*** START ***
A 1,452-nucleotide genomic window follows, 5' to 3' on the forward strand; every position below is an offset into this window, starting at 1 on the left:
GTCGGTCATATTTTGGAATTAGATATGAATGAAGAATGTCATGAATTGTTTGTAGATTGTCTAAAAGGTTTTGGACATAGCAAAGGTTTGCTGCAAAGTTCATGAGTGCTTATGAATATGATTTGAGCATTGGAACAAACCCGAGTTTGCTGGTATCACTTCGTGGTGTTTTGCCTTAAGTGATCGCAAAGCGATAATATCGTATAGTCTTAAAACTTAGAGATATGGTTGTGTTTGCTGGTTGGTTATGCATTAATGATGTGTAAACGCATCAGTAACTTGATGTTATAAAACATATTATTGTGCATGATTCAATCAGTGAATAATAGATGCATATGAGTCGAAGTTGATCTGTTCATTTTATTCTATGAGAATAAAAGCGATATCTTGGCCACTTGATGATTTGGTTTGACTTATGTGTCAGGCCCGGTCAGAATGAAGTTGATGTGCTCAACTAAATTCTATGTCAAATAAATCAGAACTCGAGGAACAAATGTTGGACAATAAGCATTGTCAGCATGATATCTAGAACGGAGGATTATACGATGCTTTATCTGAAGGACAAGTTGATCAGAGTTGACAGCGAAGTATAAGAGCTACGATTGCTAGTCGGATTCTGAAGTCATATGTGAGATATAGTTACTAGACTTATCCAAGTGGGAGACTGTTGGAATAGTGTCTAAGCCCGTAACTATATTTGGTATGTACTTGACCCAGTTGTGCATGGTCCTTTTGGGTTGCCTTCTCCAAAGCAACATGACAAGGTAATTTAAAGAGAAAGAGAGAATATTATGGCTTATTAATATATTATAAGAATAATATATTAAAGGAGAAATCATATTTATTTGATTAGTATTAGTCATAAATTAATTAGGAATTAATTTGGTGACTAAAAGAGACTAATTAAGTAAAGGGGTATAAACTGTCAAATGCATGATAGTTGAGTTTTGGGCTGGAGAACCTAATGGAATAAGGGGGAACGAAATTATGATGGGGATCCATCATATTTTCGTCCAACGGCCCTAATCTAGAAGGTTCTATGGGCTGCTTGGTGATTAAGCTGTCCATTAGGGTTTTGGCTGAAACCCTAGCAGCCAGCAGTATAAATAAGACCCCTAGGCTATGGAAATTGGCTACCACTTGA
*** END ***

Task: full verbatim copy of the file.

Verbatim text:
A 1,452-nucleotide genomic window follows, 5' to 3' on the forward strand; every position below is an offset into this window, starting at 1 on the left:
GTCGGTCATATTTTGGAATTAGATATGAATGAAGAATGTCATGAATTGTTTGTAGATTGTCTAAAAGGTTTTGGACATAGCAAAGGTTTGCTGCAAAGTTCATGAGTGCTTATGAATATGATTTGAGCATTGGAACAAACCCGAGTTTGCTGGTATCACTTCGTGGTGTTTTGCCTTAAGTGATCGCAAAGCGATAATATCGTATAGTCTTAAAACTTAGAGATATGGTTGTGTTTGCTGGTTGGTTATGCATTAATGATGTGTAAACGCATCAGTAACTTGATGTTATAAAACATATTATTGTGCATGATTCAATCAGTGAATAATAGATGCATATGAGTCGAAGTTGATCTGTTCATTTTATTCTATGAGAATAAAAGCGATATCTTGGCCACTTGATGATTTGGTTTGACTTATGTGTCAGGCCCGGTCAGAATGAAGTTGATGTGCTCAACTAAATTCTATGTCAAATAAATCAGAACTCGAGGAACAAATGTTGGACAATAAGCATTGTCAGCATGATATCTAGAACGGAGGATTATACGATGCTTTATCTGAAGGACAAGTTGATCAGAGTTGACAGCGAAGTATAAGAGCTACGATTGCTAGTCGGATTCTGAAGTCATATGTGAGATATAGTTACTAGACTTATCCAAGTGGGAGACTGTTGGAATAGTGTCTAAGCCCGTAACTATATTTGGTATGTACTTGACCCAGTTGTGCATGGTCCTTTTGGGTTGCCTTCTCCAAAGCAACATGACAAGGTAATTTAAAGAGAAAGAGAGAATATTATGGCTTATTAATATATTATAAGAATAATATATTAAAGGAGAAATCATATTTATTTGATTAGTATTAGTCATAAATTAATTAGGAATTAATTTGGTGACTAAAAGAGACTAATTAAGTAAAGGGGTATAAACTGTCAAATGCATGATAGTTGAGTTTTGGGCTGGAGAACCTAATGGAATAAGGGGGAACGAAATTATGATGGGGATCCATCATATTTTCGTCCAACGGCCCTAATCTAGAAGGTTCTATGGGCTGCTTGGTGATTAAGCTGTCCATTAGGGTTTTGGCTGAAACCCTAGCAGCCAGCAGTATAAATAAGACCCCTAGGCTATGGAAATTGGCTACCACTTGA